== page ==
People write to me and ask how they could learn Alexander Technique on their own. You can always learn some on your own, but it is much faster to use an Alexander teacher, or any teacher, for that matter. By working with the Alexander principles, you can improve your own ability to observe yourself. The going will be slow – so be patient and persistent with yourself because habits can be fast, tricky and insidious.
In addition to some of the other resources mentioned on the alextech list, I’ve got some resources on my website that might be useful to the two of you. In particular, see “ideas” about what some of the principles are and how they work may be of use.
Without a teacher, you may not be able to figure out what to do about what you notice about yourself – your situation if you haven’t had any example of where to go to create a new possibility. Knowing that, you can experiment.
Generally, when working by yourself without a teacher, you want to avoid crafting more habits, (even if you think they are “better” ones.) Instead, just subtract what you can perceive you may be doing that could be unnecessary. These changes might involve moving, but try to detour adjusting yourself to where you think is a “good” place for your body to be. Instead let yourself move, allow or discover where you might want to go to move away from what you know you don’t want. If you have a sucess, go back to the steps that got you there – rather than trying to recreate or re-live the success.
The other problem without a teacher is deciding on how you’re going to measure success. Sometimes you can be doing better, but because of an inability to sense differences that might create an improvement, you get stuck. Principles of AT suggest a new possibility: Measure the results of your experimenting by asking yourself, “is what I just did easier?” The reason this question is best is because what is new and easier can feel a little strange when you have gotten used to overdoing. Since you want to reduce what is unnecessary, less and less overdoing is what you want, so you want to get ready for feeling odd and ask yourself if this sort of odd is easier.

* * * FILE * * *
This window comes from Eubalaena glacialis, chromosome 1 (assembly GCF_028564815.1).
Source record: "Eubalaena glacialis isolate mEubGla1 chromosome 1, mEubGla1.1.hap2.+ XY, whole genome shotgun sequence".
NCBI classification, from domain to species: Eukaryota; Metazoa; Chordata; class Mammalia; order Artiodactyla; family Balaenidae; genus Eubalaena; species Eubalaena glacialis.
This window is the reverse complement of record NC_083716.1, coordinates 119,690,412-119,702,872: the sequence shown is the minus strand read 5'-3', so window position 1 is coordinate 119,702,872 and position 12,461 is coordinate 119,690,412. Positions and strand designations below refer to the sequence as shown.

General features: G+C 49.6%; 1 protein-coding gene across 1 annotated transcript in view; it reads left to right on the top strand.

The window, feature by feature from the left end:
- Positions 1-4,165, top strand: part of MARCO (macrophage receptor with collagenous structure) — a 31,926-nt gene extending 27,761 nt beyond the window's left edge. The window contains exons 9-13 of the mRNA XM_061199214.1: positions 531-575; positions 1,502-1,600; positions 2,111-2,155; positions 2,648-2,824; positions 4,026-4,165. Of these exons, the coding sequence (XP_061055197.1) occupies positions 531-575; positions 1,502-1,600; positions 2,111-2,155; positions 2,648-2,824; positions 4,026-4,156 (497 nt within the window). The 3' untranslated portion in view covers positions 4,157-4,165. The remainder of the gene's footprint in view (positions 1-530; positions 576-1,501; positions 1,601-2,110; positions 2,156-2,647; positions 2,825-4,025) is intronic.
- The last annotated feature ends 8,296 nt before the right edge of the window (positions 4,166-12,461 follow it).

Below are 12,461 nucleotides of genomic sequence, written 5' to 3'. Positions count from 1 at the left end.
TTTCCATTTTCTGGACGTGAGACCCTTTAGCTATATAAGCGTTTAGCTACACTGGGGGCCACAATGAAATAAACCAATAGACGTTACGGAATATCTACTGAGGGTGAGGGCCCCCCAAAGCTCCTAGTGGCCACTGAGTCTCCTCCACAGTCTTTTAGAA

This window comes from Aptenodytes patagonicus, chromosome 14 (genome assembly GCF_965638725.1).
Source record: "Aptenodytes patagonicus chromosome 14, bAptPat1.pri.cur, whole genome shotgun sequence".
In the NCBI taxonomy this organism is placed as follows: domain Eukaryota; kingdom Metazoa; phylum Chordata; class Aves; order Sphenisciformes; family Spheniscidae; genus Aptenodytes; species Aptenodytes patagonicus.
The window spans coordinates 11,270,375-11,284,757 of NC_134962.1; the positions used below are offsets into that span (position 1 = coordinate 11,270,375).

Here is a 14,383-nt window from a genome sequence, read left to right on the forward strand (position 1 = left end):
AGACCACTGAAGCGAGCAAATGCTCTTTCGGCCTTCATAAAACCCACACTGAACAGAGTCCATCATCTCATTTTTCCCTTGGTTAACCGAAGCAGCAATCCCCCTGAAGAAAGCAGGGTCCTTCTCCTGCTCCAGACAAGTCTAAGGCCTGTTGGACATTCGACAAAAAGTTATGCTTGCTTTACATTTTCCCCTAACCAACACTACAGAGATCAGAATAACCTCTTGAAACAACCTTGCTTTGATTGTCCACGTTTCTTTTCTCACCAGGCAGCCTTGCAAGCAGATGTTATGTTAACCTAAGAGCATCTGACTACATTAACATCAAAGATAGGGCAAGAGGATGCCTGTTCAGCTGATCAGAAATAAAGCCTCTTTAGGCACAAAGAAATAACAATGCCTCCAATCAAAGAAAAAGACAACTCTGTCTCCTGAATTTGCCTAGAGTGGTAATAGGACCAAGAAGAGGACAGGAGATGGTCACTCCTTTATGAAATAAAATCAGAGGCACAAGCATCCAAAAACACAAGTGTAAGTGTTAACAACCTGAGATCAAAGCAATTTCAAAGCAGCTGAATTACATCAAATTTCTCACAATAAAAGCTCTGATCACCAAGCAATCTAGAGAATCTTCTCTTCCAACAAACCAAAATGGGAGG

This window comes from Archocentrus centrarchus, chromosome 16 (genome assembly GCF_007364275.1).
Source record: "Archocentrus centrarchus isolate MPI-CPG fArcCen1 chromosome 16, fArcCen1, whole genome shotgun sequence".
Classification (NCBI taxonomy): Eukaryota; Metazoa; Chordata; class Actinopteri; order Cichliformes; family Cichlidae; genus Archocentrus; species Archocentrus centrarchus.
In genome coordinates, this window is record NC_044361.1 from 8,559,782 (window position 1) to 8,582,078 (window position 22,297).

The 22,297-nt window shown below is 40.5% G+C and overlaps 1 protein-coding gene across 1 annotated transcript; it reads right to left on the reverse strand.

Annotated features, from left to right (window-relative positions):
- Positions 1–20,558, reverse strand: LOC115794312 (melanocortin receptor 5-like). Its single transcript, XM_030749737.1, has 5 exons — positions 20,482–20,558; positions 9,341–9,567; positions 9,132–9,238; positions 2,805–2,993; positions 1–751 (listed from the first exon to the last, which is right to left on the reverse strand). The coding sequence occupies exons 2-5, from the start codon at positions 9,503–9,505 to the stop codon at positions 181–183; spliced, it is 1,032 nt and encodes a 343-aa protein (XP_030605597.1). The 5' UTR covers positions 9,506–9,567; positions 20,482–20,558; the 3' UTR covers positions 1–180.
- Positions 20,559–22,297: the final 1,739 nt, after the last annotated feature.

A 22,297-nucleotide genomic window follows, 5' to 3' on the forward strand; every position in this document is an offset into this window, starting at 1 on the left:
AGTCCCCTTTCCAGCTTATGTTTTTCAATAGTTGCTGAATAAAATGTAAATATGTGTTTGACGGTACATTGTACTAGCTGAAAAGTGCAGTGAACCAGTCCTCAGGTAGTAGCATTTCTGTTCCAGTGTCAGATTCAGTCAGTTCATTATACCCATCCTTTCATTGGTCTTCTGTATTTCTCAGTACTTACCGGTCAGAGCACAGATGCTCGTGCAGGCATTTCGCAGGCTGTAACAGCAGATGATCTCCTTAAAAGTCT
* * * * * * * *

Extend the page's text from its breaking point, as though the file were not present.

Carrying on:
For what to use for experimentation, use the tiniest preparations of movement, as what you do when you begin to lift your instrument to play or as you being to think about moving. Create a definite starting point. Learn to describe what is happening rather than to decide whether you “like” the results or not.
Let the activity, or a mirror, or a recording, or another perceptual cross reference tell you what you are really doing. Such as on the flute, the quality of the start of the sound or how the pads’ sound as they go up and down, or the new angle, etc. Or in walking, the sound of your feet, notice where your eyes are in relation to your stomach, etc.
When I began to study Alexander Technique, I was working a very repetitive manufacturing job that I could only do for five hours a day before exhaustion made me stop. Taking a five minute break every hour by merely laying down semi-supine, (whether I needed it or not,) immediately improved my ability to work to seven or eight hours. So taking a regular five-minute break is something you can do right away that may help you. In fact, just moving directly from semi-supine into holding your flute or doing whatever activity you want to improve may give you some valuable information about how you don’t have to curl yourself up. (For those who don’t know, semi-supine means laying on your back with your knees up. Or you can lie with your feet supported on a chair while your back is a flat surface.)
Perhaps you may also learn a bit from an encyclopedia article I wrote on Alexander Technique? on Wikipedia…